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Joe Egan interview: 't's ridiculous that remuneration remains so poor'

2 June 2015

We speak to newly-elected deputy vice president of the Law Society, Joe Egan, about his 20 years’ experience as a solicitor-advocate, and how he intends to support advocates when in office

Joe Egan is a specialist in criminal law, and owns two legal practices in Bolton. In April, he was elected deputy vice president of the Law Society. He achieved higher rights of audience in 1995. Here, he shares his thoughts on the current challenges and pressures faced by solicitor-advocates, how advocates can prepare for the future, and how he intends to support advocates when in office.

What made you decide to become a solicitor-advocate?

I set up my own firm in 1986. There were two reasons why I decided to apply for higher rights when the opportunity arose. First, it was a career move, because I had naturally reached the point where I couldn’t really advance much further in the magistrates’ court, so the thought of playing on a bigger stage was appealing.

Second, I wanted more control over my cases. I discovered that many barristers would drop out at the last minute to be replaced by someone else, often with much less experience, which obviously was unfair to the client. Having the ability to undertake Crown Court work meant that I could pick up these cases myself.

What are the main challenges facing solicitor-advocates in 2015?

Undoubtedly, the main threat is the low level of fees. I actually don’t practice anymore as a solicitor-advocate - effectively I was squeezed out. In my very last appearance in the Crown Court, I spent about 20 hours preparing for trial, but because the judge persuaded the prosecutor to drop the case, I ended up with only £90 in my pocket! It’s ludicrous that remuneration is so poor, even for someone of my experience and length of qualification.

The second challenge will be when tendering comes in, because it’s likely that a small number of the larger firms will dominate the market and take the lion’s share of the advocacy work. If the smaller firms do get some work, it will be very poorly remunerated, and the only way to make the tenders work will be to cut fees/salaries.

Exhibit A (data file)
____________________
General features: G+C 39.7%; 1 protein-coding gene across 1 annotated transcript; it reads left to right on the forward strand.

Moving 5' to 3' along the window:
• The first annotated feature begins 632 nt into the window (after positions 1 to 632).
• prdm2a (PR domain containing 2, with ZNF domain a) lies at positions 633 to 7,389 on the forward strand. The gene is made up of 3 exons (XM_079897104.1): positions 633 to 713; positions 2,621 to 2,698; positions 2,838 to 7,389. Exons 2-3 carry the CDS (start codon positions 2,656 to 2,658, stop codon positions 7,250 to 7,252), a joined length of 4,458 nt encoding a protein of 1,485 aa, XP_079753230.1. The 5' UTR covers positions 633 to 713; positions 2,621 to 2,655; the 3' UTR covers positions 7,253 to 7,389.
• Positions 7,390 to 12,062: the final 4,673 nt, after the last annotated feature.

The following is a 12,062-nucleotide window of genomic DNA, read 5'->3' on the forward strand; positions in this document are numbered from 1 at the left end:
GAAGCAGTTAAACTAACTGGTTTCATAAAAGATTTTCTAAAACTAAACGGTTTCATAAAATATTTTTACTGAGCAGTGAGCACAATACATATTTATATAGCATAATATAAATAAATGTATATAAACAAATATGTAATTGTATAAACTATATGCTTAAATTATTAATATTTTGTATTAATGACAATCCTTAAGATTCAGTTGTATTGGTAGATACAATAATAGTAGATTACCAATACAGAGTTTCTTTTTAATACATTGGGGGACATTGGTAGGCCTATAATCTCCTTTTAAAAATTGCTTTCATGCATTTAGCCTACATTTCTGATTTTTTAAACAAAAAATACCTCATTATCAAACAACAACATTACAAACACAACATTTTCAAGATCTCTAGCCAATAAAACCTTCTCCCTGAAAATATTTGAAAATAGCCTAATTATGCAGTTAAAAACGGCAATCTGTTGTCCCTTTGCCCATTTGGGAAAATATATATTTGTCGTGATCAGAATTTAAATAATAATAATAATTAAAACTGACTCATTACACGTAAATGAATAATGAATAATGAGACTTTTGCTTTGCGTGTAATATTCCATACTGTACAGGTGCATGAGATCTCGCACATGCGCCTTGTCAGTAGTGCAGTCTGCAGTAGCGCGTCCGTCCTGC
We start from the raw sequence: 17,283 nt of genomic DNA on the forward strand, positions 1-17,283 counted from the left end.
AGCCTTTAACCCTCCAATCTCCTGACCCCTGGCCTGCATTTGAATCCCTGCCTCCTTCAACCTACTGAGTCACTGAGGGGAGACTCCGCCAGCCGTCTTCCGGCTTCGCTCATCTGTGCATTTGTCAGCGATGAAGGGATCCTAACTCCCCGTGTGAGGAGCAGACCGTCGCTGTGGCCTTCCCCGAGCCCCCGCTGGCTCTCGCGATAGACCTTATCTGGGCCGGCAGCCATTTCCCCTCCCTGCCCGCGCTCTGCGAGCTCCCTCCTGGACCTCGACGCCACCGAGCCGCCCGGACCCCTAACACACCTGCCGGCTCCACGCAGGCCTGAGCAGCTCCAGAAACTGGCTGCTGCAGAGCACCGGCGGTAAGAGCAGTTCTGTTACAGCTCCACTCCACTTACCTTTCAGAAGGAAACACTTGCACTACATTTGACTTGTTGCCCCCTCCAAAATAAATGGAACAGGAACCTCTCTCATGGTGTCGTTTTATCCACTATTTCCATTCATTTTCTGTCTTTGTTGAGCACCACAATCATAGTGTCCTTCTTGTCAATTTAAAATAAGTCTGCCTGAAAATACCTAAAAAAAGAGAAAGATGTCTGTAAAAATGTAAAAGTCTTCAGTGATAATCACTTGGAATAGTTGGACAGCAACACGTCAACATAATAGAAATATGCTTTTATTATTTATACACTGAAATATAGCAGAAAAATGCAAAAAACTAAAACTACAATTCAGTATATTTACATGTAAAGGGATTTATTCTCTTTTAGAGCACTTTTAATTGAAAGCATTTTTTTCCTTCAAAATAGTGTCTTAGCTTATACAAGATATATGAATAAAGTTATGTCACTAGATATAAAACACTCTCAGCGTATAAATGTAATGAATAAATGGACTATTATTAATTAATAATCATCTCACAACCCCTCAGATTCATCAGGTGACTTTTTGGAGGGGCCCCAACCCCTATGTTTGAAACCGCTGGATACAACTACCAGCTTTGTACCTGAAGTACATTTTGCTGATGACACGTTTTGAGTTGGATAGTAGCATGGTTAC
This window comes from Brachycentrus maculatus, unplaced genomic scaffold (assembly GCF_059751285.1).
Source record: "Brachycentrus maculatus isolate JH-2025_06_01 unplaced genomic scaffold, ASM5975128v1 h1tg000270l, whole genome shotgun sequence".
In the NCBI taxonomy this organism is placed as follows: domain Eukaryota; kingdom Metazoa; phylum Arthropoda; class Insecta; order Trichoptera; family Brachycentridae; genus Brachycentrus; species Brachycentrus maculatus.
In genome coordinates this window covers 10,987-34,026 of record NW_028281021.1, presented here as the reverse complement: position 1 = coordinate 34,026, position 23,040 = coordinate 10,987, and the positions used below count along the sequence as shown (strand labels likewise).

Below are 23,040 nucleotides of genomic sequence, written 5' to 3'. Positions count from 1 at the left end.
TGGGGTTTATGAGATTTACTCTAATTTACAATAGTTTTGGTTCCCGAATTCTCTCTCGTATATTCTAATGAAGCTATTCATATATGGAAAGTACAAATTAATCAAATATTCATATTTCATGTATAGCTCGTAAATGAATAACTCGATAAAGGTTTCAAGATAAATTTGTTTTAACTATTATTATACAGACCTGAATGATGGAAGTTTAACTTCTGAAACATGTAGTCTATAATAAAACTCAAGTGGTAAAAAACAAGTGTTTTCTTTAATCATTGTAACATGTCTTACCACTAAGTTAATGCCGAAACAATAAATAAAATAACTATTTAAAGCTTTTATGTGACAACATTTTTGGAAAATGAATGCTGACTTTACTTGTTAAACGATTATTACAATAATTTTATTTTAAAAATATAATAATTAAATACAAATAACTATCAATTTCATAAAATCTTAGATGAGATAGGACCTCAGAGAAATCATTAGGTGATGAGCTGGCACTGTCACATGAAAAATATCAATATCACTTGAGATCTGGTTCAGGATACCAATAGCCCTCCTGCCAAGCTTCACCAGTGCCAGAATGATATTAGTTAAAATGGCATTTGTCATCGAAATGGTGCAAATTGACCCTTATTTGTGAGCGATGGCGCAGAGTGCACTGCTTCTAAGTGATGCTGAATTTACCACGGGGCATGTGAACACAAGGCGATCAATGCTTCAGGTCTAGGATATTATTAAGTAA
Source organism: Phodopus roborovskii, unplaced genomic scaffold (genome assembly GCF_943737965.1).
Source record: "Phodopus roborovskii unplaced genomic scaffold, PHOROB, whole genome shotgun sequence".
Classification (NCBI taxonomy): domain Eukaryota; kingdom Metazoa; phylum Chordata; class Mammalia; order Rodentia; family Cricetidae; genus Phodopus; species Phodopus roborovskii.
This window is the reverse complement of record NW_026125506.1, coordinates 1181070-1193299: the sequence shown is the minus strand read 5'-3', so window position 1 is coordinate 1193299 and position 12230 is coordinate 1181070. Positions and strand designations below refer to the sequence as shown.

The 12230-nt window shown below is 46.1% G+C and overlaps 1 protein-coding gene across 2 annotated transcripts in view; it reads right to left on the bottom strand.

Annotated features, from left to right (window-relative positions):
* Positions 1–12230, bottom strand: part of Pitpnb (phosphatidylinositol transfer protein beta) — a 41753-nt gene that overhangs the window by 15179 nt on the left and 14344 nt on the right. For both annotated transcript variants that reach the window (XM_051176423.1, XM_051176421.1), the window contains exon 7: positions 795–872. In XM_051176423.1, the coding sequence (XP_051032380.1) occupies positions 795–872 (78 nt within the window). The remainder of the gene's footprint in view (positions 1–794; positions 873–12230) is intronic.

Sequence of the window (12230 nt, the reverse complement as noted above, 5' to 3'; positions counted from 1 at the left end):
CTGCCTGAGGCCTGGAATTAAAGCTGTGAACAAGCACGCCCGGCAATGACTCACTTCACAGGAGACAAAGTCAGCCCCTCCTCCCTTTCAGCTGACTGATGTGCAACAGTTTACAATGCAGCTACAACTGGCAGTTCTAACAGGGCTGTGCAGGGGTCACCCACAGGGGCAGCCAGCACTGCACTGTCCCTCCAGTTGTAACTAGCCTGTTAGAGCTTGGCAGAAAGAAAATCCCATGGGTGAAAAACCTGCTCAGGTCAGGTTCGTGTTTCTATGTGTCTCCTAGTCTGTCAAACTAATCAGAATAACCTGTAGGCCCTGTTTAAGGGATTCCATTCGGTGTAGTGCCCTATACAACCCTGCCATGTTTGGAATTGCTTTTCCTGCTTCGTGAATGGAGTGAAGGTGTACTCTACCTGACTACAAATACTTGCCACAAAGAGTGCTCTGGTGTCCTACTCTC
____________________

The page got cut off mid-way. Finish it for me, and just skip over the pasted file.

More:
I have a lot of sympathy for the junior bar - some members are struggling too because a lot of the work has been taken away, and the money they are making is considerably less than it was a few years ago. But the reality is, if you’re good, and can build yourself a decent reputation, you’re always going to get work.

How do you plan to support solicitor-advocates when in office?

We have to keep up the political pressure on the government to make it clear that the rule of law is vital for a civilised society, and that having properly remunerated lawyers is crucial in maintaining the rule of law and access to justice. It seemed to come very late in the general election campaign, but the publicity emphasising the damage the legal aid cuts have done has finally come to the fore.

Through the likes of the Advocacy Section, it’s crucial that the training is there for solicitor-advocates, and that the Law Society gives them the same support the junior bar receives. I was the first solicitor-advocate at Bolton Crown Court. Appearing by myself, I felt quite isolated and envied the bar’s common room ethos, where they all supported each other. We need to better harness the skills and knowledge of very senior solicitor-advocates, who now have 10-15 years’ experience under their belts, and start distilling their expertise down to new people coming through into the profession.

The rise in civil court fees will obviously have an impact on the number of claims issued, and thus the amount of advocacy the solicitor-advocate will be required to carry out. Do you have any advice on how they can survive and thrive in this new regime?

There has always been a need for solicitors and advocates. That will not change, but we need to address two questions: how can we improve access to lawyers, and how can we deliver services in a cheaper and more efficient way? The answer to the first question is, primarily, by making it cheaper. Even though the vast majority of high street firms will have some sort of mechanism that allows them to speak to clients for free and gives them some idea of whether the firm can help them or not, the costs remain phenomenal.

How can solicitor-advocates prepare for the future?

Starting a firm from scratch, I have had to fight for every piece of work. You cannot afford to be complacent. One of the things I teach the youngsters at my firm is that if you look after your clients, and they know you are going the extra mile for them, they can always recommend you. If you work hard to build yourself a following and a reputation that you give better client care and are properly prepared in court, you’ll get work.

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